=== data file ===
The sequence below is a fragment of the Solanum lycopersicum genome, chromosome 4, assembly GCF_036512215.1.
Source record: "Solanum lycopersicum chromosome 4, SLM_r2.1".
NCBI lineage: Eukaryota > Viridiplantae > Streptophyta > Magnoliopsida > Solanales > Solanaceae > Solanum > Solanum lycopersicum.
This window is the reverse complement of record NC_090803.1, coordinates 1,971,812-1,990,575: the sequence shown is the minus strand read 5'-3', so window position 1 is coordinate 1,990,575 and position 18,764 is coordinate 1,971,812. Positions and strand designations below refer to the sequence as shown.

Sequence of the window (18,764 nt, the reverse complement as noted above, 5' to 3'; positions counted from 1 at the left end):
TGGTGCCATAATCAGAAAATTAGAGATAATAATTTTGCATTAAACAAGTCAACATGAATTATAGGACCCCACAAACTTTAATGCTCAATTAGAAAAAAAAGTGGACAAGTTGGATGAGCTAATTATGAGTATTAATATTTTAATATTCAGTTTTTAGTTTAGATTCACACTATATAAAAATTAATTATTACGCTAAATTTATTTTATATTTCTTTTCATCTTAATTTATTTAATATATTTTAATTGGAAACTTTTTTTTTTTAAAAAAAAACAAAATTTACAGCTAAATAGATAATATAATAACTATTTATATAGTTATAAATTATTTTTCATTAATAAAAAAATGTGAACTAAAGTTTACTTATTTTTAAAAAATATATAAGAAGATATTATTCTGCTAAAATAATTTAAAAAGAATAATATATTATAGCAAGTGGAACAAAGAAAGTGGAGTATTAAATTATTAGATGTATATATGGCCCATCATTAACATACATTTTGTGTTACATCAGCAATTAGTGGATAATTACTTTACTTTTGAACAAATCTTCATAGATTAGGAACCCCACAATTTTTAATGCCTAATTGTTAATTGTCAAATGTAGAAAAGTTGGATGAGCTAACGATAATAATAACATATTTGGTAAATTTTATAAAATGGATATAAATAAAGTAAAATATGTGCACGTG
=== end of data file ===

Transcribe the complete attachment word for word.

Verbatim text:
The sequence below is a fragment of the Solanum lycopersicum genome, chromosome 4, assembly GCF_036512215.1.
Source record: "Solanum lycopersicum chromosome 4, SLM_r2.1".
NCBI lineage: Eukaryota > Viridiplantae > Streptophyta > Magnoliopsida > Solanales > Solanaceae > Solanum > Solanum lycopersicum.
This window is the reverse complement of record NC_090803.1, coordinates 1,971,812-1,990,575: the sequence shown is the minus strand read 5'-3', so window position 1 is coordinate 1,990,575 and position 18,764 is coordinate 1,971,812. Positions and strand designations below refer to the sequence as shown.

Sequence of the window (18,764 nt, the reverse complement as noted above, 5' to 3'; positions counted from 1 at the left end):
TGGTGCCATAATCAGAAAATTAGAGATAATAATTTTGCATTAAACAAGTCAACATGAATTATAGGACCCCACAAACTTTAATGCTCAATTAGAAAAAAAAGTGGACAAGTTGGATGAGCTAATTATGAGTATTAATATTTTAATATTCAGTTTTTAGTTTAGATTCACACTATATAAAAATTAATTATTACGCTAAATTTATTTTATATTTCTTTTCATCTTAATTTATTTAATATATTTTAATTGGAAACTTTTTTTTTTTAAAAAAAAACAAAATTTACAGCTAAATAGATAATATAATAACTATTTATATAGTTATAAATTATTTTTCATTAATAAAAAAATGTGAACTAAAGTTTACTTATTTTTAAAAAATATATAAGAAGATATTATTCTGCTAAAATAATTTAAAAAGAATAATATATTATAGCAAGTGGAACAAAGAAAGTGGAGTATTAAATTATTAGATGTATATATGGCCCATCATTAACATACATTTTGTGTTACATCAGCAATTAGTGGATAATTACTTTACTTTTGAACAAATCTTCATAGATTAGGAACCCCACAATTTTTAATGCCTAATTGTTAATTGTCAAATGTAGAAAAGTTGGATGAGCTAACGATAATAATAACATATTTGGTAAATTTTATAAAATGGATATAAATAAAGTAAAATATGTGCACGTG